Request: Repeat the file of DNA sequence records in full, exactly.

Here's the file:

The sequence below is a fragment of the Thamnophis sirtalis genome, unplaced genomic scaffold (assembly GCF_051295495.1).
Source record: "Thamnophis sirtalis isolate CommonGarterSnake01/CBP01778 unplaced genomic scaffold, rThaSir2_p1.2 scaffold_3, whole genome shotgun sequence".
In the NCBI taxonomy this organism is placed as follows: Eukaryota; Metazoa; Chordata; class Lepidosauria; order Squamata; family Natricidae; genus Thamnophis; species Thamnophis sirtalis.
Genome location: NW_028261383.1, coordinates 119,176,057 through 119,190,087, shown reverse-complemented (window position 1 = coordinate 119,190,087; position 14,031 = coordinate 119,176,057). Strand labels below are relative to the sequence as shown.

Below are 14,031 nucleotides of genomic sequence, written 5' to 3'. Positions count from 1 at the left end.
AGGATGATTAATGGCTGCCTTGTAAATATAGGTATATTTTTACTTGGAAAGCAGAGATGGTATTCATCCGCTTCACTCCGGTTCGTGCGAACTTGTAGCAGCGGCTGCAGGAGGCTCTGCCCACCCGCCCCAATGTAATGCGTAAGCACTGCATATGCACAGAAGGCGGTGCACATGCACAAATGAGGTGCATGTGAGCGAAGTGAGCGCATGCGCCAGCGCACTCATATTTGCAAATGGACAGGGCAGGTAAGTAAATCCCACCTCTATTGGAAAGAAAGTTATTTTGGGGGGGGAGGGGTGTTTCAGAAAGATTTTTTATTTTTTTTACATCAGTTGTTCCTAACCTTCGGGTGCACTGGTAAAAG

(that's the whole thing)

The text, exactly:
The sequence below is a fragment of the Thamnophis sirtalis genome, unplaced genomic scaffold (assembly GCF_051295495.1).
Source record: "Thamnophis sirtalis isolate CommonGarterSnake01/CBP01778 unplaced genomic scaffold, rThaSir2_p1.2 scaffold_3, whole genome shotgun sequence".
In the NCBI taxonomy this organism is placed as follows: Eukaryota; Metazoa; Chordata; class Lepidosauria; order Squamata; family Natricidae; genus Thamnophis; species Thamnophis sirtalis.
Genome location: NW_028261383.1, coordinates 119,176,057 through 119,190,087, shown reverse-complemented (window position 1 = coordinate 119,190,087; position 14,031 = coordinate 119,176,057). Strand labels below are relative to the sequence as shown.

Below are 14,031 nucleotides of genomic sequence, written 5' to 3'. Positions count from 1 at the left end.
AGGATGATTAATGGCTGCCTTGTAAATATAGGTATATTTTTACTTGGAAAGCAGAGATGGTATTCATCCGCTTCACTCCGGTTCGTGCGAACTTGTAGCAGCGGCTGCAGGAGGCTCTGCCCACCCGCCCCAATGTAATGCGTAAGCACTGCATATGCACAGAAGGCGGTGCACATGCACAAATGAGGTGCATGTGAGCGAAGTGAGCGCATGCGCCAGCGCACTCATATTTGCAAATGGACAGGGCAGGTAAGTAAATCCCACCTCTATTGGAAAGAAAGTTATTTTGGGGGGGGAGGGGTGTTTCAGAAAGATTTTTTATTTTTTTTACATCAGTTGTTCCTAACCTTCGGGTGCACTGGTAAAAG